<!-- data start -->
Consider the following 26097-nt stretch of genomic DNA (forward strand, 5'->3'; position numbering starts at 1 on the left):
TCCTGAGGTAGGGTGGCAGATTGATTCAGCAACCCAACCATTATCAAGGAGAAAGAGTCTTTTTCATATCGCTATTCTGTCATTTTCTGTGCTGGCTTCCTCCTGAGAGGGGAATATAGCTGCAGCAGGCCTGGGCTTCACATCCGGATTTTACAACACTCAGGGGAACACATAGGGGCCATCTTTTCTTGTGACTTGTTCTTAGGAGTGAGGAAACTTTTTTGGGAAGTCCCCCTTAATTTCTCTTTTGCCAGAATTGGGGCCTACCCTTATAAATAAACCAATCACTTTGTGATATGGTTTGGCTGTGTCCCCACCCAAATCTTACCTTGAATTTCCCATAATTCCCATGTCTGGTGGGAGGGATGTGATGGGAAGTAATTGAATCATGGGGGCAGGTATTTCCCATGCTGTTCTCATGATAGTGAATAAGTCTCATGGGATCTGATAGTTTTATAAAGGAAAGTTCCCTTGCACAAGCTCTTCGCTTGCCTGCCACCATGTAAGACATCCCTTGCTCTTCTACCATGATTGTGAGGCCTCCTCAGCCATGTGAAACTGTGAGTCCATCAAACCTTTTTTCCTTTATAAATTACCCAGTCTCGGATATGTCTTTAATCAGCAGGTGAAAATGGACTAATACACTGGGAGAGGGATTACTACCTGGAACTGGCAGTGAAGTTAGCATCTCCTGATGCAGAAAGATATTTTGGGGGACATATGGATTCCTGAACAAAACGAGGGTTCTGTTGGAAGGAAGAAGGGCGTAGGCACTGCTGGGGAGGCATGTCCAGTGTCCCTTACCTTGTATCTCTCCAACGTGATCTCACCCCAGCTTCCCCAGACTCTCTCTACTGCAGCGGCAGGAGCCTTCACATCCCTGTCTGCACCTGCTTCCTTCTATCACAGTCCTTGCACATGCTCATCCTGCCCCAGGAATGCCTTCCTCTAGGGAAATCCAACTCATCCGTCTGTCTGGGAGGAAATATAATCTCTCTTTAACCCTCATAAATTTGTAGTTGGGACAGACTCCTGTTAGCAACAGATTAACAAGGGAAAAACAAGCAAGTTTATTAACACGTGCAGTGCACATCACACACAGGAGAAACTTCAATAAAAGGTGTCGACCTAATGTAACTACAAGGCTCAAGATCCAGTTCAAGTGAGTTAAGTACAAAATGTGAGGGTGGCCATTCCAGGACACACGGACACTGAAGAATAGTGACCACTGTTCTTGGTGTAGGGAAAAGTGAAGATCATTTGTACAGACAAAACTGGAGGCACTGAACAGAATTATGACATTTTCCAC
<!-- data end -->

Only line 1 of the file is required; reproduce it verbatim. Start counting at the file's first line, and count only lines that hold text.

Consider the following 26097-nt stretch of genomic DNA (forward strand, 5'->3'; position numbering starts at 1 on the left):